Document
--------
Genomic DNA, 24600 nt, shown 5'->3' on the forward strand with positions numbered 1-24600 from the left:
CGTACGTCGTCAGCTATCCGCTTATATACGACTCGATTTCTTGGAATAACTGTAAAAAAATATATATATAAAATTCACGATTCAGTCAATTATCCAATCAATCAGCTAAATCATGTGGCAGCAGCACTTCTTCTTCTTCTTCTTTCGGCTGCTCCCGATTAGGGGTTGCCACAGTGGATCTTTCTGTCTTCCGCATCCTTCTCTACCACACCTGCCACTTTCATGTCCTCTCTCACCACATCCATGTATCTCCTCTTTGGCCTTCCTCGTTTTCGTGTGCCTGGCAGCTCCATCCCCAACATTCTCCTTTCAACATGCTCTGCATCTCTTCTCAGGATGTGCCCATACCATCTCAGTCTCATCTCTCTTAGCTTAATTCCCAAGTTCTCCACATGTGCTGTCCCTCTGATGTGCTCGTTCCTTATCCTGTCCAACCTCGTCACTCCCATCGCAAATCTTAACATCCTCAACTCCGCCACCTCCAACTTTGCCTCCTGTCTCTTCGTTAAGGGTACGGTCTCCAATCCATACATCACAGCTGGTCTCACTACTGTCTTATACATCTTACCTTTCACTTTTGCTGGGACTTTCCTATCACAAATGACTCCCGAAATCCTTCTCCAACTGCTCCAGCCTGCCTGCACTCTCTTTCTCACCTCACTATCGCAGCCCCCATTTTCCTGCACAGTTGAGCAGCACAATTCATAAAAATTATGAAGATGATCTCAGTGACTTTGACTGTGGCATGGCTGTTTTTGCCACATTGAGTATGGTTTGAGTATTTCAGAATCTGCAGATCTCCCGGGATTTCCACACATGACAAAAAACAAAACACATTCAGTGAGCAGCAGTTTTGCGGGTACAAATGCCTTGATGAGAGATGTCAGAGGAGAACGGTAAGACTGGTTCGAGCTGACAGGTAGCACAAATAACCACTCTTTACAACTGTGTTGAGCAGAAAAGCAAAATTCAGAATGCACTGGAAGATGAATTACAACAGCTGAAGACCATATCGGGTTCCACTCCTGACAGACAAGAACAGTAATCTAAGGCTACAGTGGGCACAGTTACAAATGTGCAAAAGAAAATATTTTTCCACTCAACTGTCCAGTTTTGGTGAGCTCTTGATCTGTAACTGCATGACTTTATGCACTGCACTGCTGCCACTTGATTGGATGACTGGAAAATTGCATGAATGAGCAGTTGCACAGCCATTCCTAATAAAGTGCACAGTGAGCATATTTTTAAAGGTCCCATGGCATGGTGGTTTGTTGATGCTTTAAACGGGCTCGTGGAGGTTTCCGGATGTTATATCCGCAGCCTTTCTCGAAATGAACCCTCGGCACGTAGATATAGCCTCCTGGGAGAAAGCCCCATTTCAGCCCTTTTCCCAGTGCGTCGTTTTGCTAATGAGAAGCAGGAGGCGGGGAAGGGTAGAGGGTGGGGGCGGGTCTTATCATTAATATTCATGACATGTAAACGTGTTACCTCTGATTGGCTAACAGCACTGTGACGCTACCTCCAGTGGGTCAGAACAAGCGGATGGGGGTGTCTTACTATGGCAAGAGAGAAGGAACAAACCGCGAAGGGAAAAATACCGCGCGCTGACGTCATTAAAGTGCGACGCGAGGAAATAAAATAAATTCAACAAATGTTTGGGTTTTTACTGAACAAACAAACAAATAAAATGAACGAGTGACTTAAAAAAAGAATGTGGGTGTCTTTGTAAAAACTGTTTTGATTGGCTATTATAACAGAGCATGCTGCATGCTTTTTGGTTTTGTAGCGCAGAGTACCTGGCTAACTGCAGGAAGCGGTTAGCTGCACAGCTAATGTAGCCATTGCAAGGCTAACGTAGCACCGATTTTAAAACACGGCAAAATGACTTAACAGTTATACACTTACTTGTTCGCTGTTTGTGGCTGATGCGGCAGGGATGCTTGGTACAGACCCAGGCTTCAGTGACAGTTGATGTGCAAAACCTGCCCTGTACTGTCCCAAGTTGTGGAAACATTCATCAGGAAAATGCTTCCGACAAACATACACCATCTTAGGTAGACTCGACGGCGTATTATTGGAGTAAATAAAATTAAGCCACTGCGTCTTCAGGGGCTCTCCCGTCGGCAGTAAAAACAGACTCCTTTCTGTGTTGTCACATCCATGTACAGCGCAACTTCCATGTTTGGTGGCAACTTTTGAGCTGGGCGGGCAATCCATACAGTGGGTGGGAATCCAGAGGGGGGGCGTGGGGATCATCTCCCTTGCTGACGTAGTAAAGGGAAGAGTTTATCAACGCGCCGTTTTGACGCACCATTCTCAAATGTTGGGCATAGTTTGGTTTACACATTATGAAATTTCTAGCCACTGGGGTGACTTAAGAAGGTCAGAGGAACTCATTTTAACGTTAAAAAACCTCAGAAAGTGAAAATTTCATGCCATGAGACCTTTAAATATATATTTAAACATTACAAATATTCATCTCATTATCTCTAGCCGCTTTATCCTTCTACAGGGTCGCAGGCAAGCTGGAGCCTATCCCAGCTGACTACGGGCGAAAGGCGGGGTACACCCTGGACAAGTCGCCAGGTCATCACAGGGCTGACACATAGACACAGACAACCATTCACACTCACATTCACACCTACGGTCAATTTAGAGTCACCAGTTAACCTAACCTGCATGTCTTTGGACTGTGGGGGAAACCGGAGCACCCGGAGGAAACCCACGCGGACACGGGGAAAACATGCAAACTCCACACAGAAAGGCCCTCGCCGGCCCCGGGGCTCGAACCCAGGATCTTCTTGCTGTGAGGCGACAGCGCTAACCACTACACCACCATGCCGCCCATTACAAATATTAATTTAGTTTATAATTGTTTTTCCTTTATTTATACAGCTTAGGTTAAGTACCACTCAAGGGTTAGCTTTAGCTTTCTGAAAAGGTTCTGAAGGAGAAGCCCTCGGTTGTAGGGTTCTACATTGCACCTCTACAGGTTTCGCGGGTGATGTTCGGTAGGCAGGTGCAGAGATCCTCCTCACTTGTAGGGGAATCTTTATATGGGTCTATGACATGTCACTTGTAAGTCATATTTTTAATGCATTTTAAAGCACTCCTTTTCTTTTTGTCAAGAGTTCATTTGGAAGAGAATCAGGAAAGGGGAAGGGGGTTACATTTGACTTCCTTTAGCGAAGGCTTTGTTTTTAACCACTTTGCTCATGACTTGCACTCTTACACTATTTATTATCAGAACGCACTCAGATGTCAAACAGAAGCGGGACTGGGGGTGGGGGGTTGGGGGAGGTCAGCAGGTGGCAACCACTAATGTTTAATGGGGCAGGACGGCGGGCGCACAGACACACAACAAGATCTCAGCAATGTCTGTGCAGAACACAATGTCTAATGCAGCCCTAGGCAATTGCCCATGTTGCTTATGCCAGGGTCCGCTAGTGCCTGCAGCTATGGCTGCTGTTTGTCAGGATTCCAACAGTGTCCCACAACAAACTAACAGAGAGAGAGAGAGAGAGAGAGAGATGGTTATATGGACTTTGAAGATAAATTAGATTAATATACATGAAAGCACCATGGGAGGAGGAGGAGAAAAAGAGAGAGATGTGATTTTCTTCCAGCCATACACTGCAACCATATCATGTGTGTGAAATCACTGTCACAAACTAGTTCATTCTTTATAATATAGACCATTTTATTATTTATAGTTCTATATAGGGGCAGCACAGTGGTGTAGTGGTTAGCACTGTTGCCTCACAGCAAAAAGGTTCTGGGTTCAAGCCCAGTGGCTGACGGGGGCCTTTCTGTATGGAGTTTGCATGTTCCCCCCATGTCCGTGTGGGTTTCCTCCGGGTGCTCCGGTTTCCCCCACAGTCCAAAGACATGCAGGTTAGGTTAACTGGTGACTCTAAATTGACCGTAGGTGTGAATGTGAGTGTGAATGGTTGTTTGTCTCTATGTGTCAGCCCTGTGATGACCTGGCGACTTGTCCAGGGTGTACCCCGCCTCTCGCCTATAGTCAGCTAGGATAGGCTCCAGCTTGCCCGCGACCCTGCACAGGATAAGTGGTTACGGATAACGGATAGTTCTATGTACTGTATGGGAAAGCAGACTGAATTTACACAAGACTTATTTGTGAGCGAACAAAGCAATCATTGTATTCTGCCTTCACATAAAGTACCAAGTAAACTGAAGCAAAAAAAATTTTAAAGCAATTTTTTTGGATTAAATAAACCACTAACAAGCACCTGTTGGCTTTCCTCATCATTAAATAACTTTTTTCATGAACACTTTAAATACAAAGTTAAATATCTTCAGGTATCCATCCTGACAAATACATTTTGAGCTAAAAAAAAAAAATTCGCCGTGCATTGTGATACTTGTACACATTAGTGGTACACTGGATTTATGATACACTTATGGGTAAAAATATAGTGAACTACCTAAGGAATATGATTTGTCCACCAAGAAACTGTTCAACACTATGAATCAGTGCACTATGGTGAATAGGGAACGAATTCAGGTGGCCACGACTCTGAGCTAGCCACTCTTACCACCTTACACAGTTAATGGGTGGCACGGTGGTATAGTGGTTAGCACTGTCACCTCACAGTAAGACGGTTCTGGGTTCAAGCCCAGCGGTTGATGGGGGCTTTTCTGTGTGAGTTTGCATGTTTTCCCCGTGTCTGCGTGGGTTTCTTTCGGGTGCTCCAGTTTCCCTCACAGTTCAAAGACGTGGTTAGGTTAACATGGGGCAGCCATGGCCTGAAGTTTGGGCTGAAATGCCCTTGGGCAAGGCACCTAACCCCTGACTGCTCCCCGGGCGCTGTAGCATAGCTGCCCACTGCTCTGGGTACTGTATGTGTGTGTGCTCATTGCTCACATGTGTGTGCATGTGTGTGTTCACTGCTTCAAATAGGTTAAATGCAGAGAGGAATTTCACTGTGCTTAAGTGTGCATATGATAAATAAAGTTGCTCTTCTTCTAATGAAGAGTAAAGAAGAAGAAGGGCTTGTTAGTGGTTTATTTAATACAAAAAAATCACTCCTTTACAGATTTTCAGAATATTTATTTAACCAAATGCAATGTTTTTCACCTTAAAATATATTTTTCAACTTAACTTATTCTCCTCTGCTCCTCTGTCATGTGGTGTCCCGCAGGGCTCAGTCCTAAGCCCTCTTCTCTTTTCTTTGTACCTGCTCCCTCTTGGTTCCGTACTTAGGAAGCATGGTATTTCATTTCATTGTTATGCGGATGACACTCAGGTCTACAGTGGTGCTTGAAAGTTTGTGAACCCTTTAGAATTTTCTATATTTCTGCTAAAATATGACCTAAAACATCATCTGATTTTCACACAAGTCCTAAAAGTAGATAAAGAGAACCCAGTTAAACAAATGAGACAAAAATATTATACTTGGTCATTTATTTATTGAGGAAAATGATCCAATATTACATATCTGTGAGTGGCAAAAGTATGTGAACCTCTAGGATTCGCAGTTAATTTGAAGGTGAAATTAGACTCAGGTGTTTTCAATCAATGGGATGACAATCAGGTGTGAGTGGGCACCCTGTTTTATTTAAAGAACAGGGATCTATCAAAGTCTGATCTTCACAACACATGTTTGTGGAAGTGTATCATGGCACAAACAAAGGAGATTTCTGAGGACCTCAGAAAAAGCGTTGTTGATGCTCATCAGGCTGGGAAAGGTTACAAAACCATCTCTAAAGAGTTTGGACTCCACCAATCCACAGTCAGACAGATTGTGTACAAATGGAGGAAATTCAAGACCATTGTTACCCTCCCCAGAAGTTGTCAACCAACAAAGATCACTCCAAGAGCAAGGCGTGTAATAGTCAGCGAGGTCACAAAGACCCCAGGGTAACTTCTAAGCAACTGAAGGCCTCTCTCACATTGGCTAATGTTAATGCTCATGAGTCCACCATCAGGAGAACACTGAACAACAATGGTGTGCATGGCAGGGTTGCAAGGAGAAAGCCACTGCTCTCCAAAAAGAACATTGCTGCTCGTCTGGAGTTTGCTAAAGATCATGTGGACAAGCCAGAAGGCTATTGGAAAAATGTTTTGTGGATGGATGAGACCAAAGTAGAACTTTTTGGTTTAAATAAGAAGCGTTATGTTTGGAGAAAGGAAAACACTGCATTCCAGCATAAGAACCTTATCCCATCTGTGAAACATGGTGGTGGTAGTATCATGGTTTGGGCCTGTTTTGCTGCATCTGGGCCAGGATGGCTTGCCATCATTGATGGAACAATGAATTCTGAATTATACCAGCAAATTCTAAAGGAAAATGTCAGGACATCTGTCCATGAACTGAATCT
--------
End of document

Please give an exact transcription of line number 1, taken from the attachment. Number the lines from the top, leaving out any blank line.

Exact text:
Genomic DNA, 24600 nt, shown 5'->3' on the forward strand with positions numbered 1-24600 from the left: